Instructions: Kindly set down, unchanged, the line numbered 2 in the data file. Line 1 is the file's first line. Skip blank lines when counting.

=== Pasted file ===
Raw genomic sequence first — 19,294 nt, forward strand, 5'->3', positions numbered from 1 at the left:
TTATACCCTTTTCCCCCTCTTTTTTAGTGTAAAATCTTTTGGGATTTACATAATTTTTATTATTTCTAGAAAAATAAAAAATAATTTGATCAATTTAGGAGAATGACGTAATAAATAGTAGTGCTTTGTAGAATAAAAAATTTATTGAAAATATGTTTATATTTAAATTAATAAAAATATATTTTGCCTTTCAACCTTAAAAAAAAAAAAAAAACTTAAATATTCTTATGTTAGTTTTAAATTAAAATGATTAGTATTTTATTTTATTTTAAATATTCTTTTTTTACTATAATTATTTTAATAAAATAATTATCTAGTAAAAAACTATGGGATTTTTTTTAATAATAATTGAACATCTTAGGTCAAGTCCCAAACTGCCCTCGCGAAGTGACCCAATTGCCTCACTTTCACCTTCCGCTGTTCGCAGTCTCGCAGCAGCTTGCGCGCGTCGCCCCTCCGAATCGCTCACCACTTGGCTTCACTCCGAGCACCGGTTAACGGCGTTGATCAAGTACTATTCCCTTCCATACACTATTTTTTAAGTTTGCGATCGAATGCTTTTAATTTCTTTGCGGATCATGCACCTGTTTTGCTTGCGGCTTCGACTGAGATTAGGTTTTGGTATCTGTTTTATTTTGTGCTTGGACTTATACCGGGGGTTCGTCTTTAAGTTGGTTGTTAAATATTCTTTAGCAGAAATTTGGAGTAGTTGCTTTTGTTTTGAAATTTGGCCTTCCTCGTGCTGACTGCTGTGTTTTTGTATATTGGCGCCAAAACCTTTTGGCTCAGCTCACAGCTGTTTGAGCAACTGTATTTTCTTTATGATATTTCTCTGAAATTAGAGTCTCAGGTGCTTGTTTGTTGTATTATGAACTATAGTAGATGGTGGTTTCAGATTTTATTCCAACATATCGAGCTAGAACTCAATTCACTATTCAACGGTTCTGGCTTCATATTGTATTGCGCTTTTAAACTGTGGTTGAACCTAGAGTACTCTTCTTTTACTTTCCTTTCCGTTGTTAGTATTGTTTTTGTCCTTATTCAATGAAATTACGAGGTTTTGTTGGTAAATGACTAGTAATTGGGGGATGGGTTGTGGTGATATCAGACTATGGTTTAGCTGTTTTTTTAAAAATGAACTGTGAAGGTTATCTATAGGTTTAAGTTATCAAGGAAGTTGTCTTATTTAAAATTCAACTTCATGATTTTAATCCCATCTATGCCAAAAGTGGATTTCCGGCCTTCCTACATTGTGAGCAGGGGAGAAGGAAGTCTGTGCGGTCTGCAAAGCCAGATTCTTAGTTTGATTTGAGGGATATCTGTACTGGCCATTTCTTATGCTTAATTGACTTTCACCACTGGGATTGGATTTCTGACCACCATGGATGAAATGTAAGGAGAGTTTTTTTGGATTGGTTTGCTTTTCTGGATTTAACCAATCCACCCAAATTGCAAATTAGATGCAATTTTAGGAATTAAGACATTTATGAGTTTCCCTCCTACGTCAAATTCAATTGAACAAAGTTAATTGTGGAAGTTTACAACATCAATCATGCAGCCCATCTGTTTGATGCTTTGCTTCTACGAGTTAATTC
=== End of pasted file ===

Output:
TTATACCCTTTTCCCCCTCTTTTTTAGTGTAAAATCTTTTGGGATTTACATAATTTTTATTATTTCTAGAAAAATAAAAAATAATTTGATCAATTTAGGAGAATGACGTAATAAATAGTAGTGCTTTGTAGAATAAAAAATTTATTGAAAATATGTTTATATTTAAATTAATAAAAATATATTTTGCCTTTCAACCTTAAAAAAAAAAAAAAAACTTAAATATTCTTATGTTAGTTTTAAATTAAAATGATTAGTATTTTATTTTATTTTAAATATTCTTTTTTTACTATAATTATTTTAATAAAATAATTATCTAGTAAAAAACTATGGGATTTTTTTTAATAATAATTGAACATCTTAGGTCAAGTCCCAAACTGCCCTCGCGAAGTGACCCAATTGCCTCACTTTCACCTTCCGCTGTTCGCAGTCTCGCAGCAGCTTGCGCGCGTCGCCCCTCCGAATCGCTCACCACTTGGCTTCACTCCGAGCACCGGTTAACGGCGTTGATCAAGTACTATTCCCTTCCATACACTATTTTTTAAGTTTGCGATCGAATGCTTTTAATTTCTTTGCGGATCATGCACCTGTTTTGCTTGCGGCTTCGACTGAGATTAGGTTTTGGTATCTGTTTTATTTTGTGCTTGGACTTATACCGGGGGTTCGTCTTTAAGTTGGTTGTTAAATATTCTTTAGCAGAAATTTGGAGTAGTTGCTTTTGTTTTGAAATTTGGCCTTCCTCGTGCTGACTGCTGTGTTTTTGTATATTGGCGCCAAAACCTTTTGGCTCAGCTCACAGCTGTTTGAGCAACTGTATTTTCTTTATGATATTTCTCTGAAATTAGAGTCTCAGGTGCTTGTTTGTTGTATTATGAACTATAGTAGATGGTGGTTTCAGATTTTATTCCAACATATCGAGCTAGAACTCAATTCACTATTCAACGGTTCTGGCTTCATATTGTATTGCGCTTTTAAACTGTGGTTGAACCTAGAGTACTCTTCTTTTACTTTCCTTTCCGTTGTTAGTATTGTTTTTGTCCTTATTCAATGAAATTACGAGGTTTTGTTGGTAAATGACTAGTAATTGGGGGATGGGTTGTGGTGATATCAGACTATGGTTTAGCTGTTTTTTTAAAAATGAACTGTGAAGGTTATCTATAGGTTTAAGTTATCAAGGAAGTTGTCTTATTTAAAATTCAACTTCATGATTTTAATCCCATCTATGCCAAAAGTGGATTTCCGGCCTTCCTACATTGTGAGCAGGGGAGAAGGAAGTCTGTGCGGTCTGCAAAGCCAGATTCTTAGTTTGATTTGAGGGATATCTGTACTGGCCATTTCTTATGCTTAATTGACTTTCACCACTGGGATTGGATTTCTGACCACCATGGATGAAATGTAAGGAGAGTTTTTTTGGATTGGTTTGCTTTTCTGGATTTAACCAATCCACCCAAATTGCAAATTAGATGCAATTTTAGGAATTAAGACATTTATGAGTTTCCCTCCTACGTCAAATTCAATTGAACAAAGTTAATTGTGGAAGTTTACAACATCAATCATGCAGCCCATCTGTTTGATGCTTTGCTTCTACGAGTTAATTC